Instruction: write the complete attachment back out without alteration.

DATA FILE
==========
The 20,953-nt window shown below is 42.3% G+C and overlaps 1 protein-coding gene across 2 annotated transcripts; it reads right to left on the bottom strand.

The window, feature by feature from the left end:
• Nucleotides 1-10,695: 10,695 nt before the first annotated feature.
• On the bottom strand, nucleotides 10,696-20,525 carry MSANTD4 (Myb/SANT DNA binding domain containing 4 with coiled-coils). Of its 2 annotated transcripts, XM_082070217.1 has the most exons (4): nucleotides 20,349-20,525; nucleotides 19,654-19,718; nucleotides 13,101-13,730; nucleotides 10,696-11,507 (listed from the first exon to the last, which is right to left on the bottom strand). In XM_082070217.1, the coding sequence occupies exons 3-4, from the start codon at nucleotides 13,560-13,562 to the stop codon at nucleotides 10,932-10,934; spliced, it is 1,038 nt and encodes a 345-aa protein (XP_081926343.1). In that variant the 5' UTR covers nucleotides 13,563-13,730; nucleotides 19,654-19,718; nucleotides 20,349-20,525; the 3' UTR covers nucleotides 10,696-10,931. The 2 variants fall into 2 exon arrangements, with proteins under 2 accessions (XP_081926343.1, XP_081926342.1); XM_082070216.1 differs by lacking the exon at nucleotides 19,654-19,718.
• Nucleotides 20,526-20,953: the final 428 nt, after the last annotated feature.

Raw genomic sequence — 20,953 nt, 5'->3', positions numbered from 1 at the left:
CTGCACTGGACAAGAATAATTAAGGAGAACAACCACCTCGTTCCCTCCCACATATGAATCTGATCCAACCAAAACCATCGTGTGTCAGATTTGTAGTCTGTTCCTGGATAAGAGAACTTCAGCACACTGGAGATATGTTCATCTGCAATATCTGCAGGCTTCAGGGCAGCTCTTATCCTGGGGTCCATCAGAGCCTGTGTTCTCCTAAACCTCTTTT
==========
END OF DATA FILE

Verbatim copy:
The 20,953-nt window shown below is 42.3% G+C and overlaps 1 protein-coding gene across 2 annotated transcripts; it reads right to left on the bottom strand.

The window, feature by feature from the left end:
• Nucleotides 1-10,695: 10,695 nt before the first annotated feature.
• On the bottom strand, nucleotides 10,696-20,525 carry MSANTD4 (Myb/SANT DNA binding domain containing 4 with coiled-coils). Of its 2 annotated transcripts, XM_082070217.1 has the most exons (4): nucleotides 20,349-20,525; nucleotides 19,654-19,718; nucleotides 13,101-13,730; nucleotides 10,696-11,507 (listed from the first exon to the last, which is right to left on the bottom strand). In XM_082070217.1, the coding sequence occupies exons 3-4, from the start codon at nucleotides 13,560-13,562 to the stop codon at nucleotides 10,932-10,934; spliced, it is 1,038 nt and encodes a 345-aa protein (XP_081926343.1). In that variant the 5' UTR covers nucleotides 13,563-13,730; nucleotides 19,654-19,718; nucleotides 20,349-20,525; the 3' UTR covers nucleotides 10,696-10,931. The 2 variants fall into 2 exon arrangements, with proteins under 2 accessions (XP_081926343.1, XP_081926342.1); XM_082070216.1 differs by lacking the exon at nucleotides 19,654-19,718.
• Nucleotides 20,526-20,953: the final 428 nt, after the last annotated feature.

Raw genomic sequence — 20,953 nt, 5'->3', positions numbered from 1 at the left:
CTGCACTGGACAAGAATAATTAAGGAGAACAACCACCTCGTTCCCTCCCACATATGAATCTGATCCAACCAAAACCATCGTGTGTCAGATTTGTAGTCTGTTCCTGGATAAGAGAACTTCAGCACACTGGAGATATGTTCATCTGCAATATCTGCAGGCTTCAGGGCAGCTCTTATCCTGGGGTCCATCAGAGCCTGTGTTCTCCTAAACCTCTTTT